Western nations and Ukraine say voting is a sham that began Friday on Russian referendums aimed at annexing four occupied regions of Ukraine. Some local officials said voters were being intimidated and threatened.
In the balloting, scheduled to run from Friday to Tuesday in the provinces of Luhansk, Kherson and the partly Russian-controlled Zaporizhzhia and Donetsk regions, voters are being asked if they want their areas to become part of Russia.
Polls also opened in Russia, where refugees and other residents from those areas could vote.
The West and Ukraine said the voting is illegal under international law.
"Any elections or referenda on the territory of Ukraine can only be announced and conducted by legitimate authorities in compliance with national legislation and international standards," the Organization for Security and Cooperation in Europe a said in a statement. "Therefore, the planned 'referenda' will be illegal."
Ukrainian officials said people were banned from leaving some occupied areas until the vote was over, armed groups were going to homes to force people to cast ballots, and employees were told they could be fired if they did not participate.
Serhiy Haidai, Ukraine's Luhansk governor, said in the town of Starobilsk, the population was banned from leaving and people were being forced out of their homes to vote.
'Today, the best thing for the people of Kherson would be not to open their doors,' said Yuriy Sobolevsky, the displaced first deputy council chairman of Kherson region.
The results of the referendums, expected soon after the voting, are almost certain to support joining Russia.
'We are returning home,' said the Russian-backed leader of Donetsk, Denis Pushilin. 'Donbas is Russia.'
'All of us have been waiting for a referendum on joining Russia for eight long years,' said Leonid Pasechnik, the Russian-backed leader of Luhansk. 'We have already become part of Russia. There remains only a small matter - to win [the war].'
Ukraine says it will never accept Russian control of any of its territory.
The referendums were quickly organized after Ukraine earlier this month recaptured large swaths of the northeast in a counteroffensive.
By incorporating the four areas, Moscow could portray attacks to retake them as an attack on Russia itself - potentially even using that to justify a nuclear response.
A military vehicle drives along a street with a billboard that reads: 'With Russia forever, September 27', prior to a referendum in Luhansk, Luhansk People's Republic, controlled by Russian troops and proxies, eastern Ukraine, Sept. 22, 2022.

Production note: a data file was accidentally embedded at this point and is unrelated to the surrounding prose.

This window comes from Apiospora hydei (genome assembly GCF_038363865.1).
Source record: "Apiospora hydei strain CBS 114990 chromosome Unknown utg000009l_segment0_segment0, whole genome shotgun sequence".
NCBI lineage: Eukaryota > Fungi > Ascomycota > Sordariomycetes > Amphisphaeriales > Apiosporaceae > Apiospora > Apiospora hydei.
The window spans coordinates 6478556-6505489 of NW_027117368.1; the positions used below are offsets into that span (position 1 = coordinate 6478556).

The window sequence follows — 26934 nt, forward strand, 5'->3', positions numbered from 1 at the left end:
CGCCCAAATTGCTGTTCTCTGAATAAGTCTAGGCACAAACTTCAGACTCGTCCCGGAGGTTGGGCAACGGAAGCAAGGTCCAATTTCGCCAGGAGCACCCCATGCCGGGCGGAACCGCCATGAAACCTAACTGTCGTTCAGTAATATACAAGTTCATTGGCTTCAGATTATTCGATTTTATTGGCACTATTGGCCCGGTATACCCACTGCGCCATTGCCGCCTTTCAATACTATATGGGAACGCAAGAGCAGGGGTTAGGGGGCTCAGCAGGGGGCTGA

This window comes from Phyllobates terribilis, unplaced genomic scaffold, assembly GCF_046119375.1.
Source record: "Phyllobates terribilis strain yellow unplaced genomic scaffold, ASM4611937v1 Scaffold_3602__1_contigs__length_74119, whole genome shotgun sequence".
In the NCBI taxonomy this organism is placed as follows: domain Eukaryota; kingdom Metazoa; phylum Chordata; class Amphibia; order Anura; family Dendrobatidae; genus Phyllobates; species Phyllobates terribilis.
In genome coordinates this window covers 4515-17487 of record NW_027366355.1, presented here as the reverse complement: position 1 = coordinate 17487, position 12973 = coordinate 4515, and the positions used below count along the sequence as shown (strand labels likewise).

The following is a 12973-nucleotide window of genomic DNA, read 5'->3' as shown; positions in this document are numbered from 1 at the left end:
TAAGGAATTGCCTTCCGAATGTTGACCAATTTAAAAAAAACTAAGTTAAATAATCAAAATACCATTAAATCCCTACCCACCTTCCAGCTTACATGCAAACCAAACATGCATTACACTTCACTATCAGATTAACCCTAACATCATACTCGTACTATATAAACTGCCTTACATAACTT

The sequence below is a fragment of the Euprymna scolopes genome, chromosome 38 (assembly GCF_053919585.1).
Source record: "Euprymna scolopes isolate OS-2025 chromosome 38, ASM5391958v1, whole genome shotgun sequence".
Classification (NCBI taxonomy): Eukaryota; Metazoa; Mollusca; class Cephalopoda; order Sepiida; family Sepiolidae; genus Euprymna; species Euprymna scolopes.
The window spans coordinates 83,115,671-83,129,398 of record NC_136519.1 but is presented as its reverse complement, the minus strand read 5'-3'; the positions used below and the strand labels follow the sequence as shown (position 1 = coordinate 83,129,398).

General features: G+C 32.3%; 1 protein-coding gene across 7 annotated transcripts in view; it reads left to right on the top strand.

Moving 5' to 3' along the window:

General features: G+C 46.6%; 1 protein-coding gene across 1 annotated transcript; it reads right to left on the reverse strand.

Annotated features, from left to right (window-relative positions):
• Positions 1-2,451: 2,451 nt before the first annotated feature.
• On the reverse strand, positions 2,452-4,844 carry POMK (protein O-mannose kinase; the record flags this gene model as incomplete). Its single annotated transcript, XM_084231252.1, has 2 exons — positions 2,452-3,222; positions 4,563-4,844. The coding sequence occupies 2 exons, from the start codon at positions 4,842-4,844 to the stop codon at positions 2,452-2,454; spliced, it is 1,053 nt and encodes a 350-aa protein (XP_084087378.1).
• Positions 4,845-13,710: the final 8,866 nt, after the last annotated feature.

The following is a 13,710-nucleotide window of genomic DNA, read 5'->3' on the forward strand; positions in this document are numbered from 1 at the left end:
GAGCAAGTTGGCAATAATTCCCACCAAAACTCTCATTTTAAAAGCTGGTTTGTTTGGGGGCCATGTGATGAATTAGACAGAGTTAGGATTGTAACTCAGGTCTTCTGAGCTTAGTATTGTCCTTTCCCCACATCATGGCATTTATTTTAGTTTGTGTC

In a televised address this week, Russia's President Vladimir Putin said the West is trying to weaken and destroy Russia and that his country will "use all the means at our disposal to protect Russia and our people."
With Putin's announcement that he intends to call up 300,000 more troops for his "special military operation" in Ukraine, the Kremlin appears to be trying to regain the upper hand in the grinding conflict.
Russia's mobilization campaign is not likely to generate effective soldiers and is creating a public backlash, according to a report by the Institute for the Study of War.
"Russian authorities are forcibly recruiting Russian citizens to fight in Ukraine on flimsy pretexts, violating the Kremlin's promise to recruit only those with military experience," the institute reported. "Russian authorities are also demonstrably mobilizing personnel [such as protesters] who will enter the war in Ukraine with abysmal morale," it said.
Meanwhile, United Nations experts and Ukrainian officials have pointed to new evidence of war crimes in Ukraine.
The head of a U.N.-mandated investigation body said Friday war crimes including rape, torture and confinement of children have been committed in Russian-occupied areas of Ukraine.
'Based on the evidence gathered by the commission, it has concluded that war crimes have been committed in Ukraine,' Erik Mose, who heads the Commission of Inquiry on Ukraine, told the U.N. Human Rights Council in Geneva.
He did not specify who was to blame but the commission has focused on areas previously occupied by Russian forces, such as Kyiv, Chernihiv, Kharkiv and Sumy.
A forensic expert examines the body of a civilian during exhumation in the recently retaken area of Izium, Kharkiv region, Ukraine, Sept. 23, 2022.
Investigators from the commission, created by the rights council in March, visited 27 places and interviewed more than 150 victims and witnesses.
They found evidence of a large number of executions, including bodies with tied hands, slit throats and gunshot wounds to the head, Mose said.
He also noted investigators had identified victims of sexual violence who were between the ages of four and 82. While some Russian soldiers had used sexual violence as a strategy, the commission 'has not established any general pattern to that effect,' Mose added.
A U.S. envoy told the council, 'Numerous sources indicate that Russian authorities have interrogated, detained and forcible deported between 900,000 and 1.6 million Ukrainian citizens."
U.S. Ambassador Michele Taylor, U.S. permanent representative to the council added, 'We urge the commissioners to continue to examine the growing evidence of Russia's filtration operations, forced deportations and disappearances."
Russia denies deliberately attacking civilians.
Russia was called on to respond to the allegations at the U.N. Human Rights Council meeting but its seat was left empty. There was no immediate official reaction from Moscow.
Some information for this report came from The Associated Press and Reuters.